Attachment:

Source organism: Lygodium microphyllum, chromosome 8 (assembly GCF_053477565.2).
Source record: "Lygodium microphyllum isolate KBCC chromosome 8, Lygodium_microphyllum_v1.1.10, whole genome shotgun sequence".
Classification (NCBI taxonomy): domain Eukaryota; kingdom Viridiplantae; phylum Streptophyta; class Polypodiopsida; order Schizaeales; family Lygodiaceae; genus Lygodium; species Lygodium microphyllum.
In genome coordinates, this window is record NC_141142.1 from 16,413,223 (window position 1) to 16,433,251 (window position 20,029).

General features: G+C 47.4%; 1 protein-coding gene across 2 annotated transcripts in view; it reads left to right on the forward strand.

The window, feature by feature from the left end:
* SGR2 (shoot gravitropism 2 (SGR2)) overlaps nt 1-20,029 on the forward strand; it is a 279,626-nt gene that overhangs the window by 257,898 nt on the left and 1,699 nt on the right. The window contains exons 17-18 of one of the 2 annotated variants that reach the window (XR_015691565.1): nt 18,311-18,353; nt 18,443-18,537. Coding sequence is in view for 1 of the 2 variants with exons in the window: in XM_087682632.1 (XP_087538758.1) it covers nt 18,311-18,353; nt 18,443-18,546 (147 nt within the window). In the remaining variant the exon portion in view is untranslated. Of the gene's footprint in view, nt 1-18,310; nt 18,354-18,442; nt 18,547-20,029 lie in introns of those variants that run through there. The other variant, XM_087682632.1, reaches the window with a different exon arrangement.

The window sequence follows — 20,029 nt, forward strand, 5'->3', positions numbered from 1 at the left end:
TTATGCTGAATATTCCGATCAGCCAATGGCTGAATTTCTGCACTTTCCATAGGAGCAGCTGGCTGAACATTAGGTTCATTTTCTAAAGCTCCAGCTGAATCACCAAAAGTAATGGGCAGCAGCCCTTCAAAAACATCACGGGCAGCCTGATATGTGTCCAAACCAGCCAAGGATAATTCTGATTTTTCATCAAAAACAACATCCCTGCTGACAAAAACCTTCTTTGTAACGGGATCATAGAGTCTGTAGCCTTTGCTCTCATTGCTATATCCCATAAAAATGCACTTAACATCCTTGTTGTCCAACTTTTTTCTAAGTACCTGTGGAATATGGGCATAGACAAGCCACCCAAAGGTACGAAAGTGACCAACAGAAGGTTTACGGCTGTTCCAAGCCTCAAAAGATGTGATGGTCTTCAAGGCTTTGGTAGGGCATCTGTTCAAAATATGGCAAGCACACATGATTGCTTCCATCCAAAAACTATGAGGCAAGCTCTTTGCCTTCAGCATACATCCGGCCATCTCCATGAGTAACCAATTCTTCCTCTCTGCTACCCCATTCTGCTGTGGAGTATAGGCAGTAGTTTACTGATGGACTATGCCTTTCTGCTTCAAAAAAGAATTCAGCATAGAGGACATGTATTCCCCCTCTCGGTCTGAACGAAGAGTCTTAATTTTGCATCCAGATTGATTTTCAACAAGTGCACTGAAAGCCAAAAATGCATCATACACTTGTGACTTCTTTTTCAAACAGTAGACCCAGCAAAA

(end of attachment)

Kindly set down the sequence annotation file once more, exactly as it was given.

Source organism: Lygodium microphyllum, chromosome 8 (assembly GCF_053477565.2).
Source record: "Lygodium microphyllum isolate KBCC chromosome 8, Lygodium_microphyllum_v1.1.10, whole genome shotgun sequence".
Classification (NCBI taxonomy): domain Eukaryota; kingdom Viridiplantae; phylum Streptophyta; class Polypodiopsida; order Schizaeales; family Lygodiaceae; genus Lygodium; species Lygodium microphyllum.
In genome coordinates, this window is record NC_141142.1 from 16,413,223 (window position 1) to 16,433,251 (window position 20,029).

General features: G+C 47.4%; 1 protein-coding gene across 2 annotated transcripts in view; it reads left to right on the forward strand.

The window, feature by feature from the left end:
* SGR2 (shoot gravitropism 2 (SGR2)) overlaps nt 1-20,029 on the forward strand; it is a 279,626-nt gene that overhangs the window by 257,898 nt on the left and 1,699 nt on the right. The window contains exons 17-18 of one of the 2 annotated variants that reach the window (XR_015691565.1): nt 18,311-18,353; nt 18,443-18,537. Coding sequence is in view for 1 of the 2 variants with exons in the window: in XM_087682632.1 (XP_087538758.1) it covers nt 18,311-18,353; nt 18,443-18,546 (147 nt within the window). In the remaining variant the exon portion in view is untranslated. Of the gene's footprint in view, nt 1-18,310; nt 18,354-18,442; nt 18,547-20,029 lie in introns of those variants that run through there. The other variant, XM_087682632.1, reaches the window with a different exon arrangement.

The window sequence follows — 20,029 nt, forward strand, 5'->3', positions numbered from 1 at the left end:
TTATGCTGAATATTCCGATCAGCCAATGGCTGAATTTCTGCACTTTCCATAGGAGCAGCTGGCTGAACATTAGGTTCATTTTCTAAAGCTCCAGCTGAATCACCAAAAGTAATGGGCAGCAGCCCTTCAAAAACATCACGGGCAGCCTGATATGTGTCCAAACCAGCCAAGGATAATTCTGATTTTTCATCAAAAACAACATCCCTGCTGACAAAAACCTTCTTTGTAACGGGATCATAGAGTCTGTAGCCTTTGCTCTCATTGCTATATCCCATAAAAATGCACTTAACATCCTTGTTGTCCAACTTTTTTCTAAGTACCTGTGGAATATGGGCATAGACAAGCCACCCAAAGGTACGAAAGTGACCAACAGAAGGTTTACGGCTGTTCCAAGCCTCAAAAGATGTGATGGTCTTCAAGGCTTTGGTAGGGCATCTGTTCAAAATATGGCAAGCACACATGATTGCTTCCATCCAAAAACTATGAGGCAAGCTCTTTGCCTTCAGCATACATCCGGCCATCTCCATGAGTAACCAATTCTTCCTCTCTGCTACCCCATTCTGCTGTGGAGTATAGGCAGTAGTTTACTGATGGACTATGCCTTTCTGCTTCAAAAAAGAATTCAGCATAGAGGACATGTATTCCCCCTCTCGGTCTGAACGAAGAGTCTTAATTTTGCATCCAGATTGATTTTCAACAAGTGCACTGAAAGCCAAAAATGCATCATACACTTGTGACTTCTTTTTCAAACAGTAGACCCAGCAAAA